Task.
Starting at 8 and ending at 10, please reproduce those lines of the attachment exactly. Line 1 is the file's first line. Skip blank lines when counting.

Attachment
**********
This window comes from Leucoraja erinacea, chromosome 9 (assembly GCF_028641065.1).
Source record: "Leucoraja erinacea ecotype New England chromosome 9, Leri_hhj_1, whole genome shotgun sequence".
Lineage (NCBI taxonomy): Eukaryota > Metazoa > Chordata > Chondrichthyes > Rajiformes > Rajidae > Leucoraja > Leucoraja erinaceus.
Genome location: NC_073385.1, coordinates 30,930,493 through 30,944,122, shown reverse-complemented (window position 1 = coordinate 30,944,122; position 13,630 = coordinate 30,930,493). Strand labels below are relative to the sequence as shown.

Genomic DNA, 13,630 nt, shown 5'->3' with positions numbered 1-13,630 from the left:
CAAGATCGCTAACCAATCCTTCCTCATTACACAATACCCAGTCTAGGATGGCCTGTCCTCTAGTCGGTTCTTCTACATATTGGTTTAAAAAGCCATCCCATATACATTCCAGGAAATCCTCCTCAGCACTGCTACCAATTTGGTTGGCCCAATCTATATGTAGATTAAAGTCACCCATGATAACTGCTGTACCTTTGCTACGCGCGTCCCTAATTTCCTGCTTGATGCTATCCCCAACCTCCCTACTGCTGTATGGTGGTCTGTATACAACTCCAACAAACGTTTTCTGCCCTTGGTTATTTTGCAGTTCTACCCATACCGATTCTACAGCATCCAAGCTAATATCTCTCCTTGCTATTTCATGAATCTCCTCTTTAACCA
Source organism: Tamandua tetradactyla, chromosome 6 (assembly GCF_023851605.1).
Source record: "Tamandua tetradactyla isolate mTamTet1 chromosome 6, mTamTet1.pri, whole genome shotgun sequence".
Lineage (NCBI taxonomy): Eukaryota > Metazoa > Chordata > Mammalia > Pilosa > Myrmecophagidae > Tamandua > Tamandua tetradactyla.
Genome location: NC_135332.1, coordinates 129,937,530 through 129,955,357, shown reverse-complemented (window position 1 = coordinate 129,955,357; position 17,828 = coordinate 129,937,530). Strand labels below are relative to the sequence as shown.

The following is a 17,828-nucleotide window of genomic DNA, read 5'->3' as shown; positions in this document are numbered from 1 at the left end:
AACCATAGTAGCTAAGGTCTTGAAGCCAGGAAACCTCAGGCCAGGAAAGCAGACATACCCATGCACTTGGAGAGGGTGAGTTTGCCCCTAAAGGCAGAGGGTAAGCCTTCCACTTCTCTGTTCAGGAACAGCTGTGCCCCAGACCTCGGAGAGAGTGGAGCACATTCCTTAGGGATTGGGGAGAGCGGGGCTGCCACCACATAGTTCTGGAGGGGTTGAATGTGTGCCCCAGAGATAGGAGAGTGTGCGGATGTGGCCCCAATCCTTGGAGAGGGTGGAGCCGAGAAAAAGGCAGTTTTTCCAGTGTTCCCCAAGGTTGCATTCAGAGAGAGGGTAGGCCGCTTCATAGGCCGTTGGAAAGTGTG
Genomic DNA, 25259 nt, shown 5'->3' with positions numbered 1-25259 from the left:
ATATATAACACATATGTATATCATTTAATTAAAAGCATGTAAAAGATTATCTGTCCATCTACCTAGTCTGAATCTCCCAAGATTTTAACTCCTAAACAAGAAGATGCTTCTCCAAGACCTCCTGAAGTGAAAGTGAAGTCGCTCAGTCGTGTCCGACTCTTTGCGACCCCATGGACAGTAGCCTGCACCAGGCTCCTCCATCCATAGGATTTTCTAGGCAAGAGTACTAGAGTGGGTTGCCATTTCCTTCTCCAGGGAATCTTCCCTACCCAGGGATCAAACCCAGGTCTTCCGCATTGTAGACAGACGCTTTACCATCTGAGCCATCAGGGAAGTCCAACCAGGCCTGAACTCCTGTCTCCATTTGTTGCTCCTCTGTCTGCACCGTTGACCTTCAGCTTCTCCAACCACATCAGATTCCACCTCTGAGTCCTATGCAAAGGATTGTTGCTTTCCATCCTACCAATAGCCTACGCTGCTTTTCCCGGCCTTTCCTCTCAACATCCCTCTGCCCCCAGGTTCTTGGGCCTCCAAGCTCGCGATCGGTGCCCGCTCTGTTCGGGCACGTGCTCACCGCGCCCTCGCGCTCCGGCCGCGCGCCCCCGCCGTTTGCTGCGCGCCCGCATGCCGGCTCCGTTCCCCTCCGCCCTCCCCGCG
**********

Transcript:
Source record: "Tamandua tetradactyla isolate mTamTet1 chromosome 6, mTamTet1.pri, whole genome shotgun sequence".
Lineage (NCBI taxonomy): Eukaryota > Metazoa > Chordata > Mammalia > Pilosa > Myrmecophagidae > Tamandua > Tamandua tetradactyla.
Genome location: NC_135332.1, coordinates 129,937,530 through 129,955,357, shown reverse-complemented (window position 1 = coordinate 129,955,357; position 17,828 = coordinate 129,937,530). Strand labels below are relative to the sequence as shown.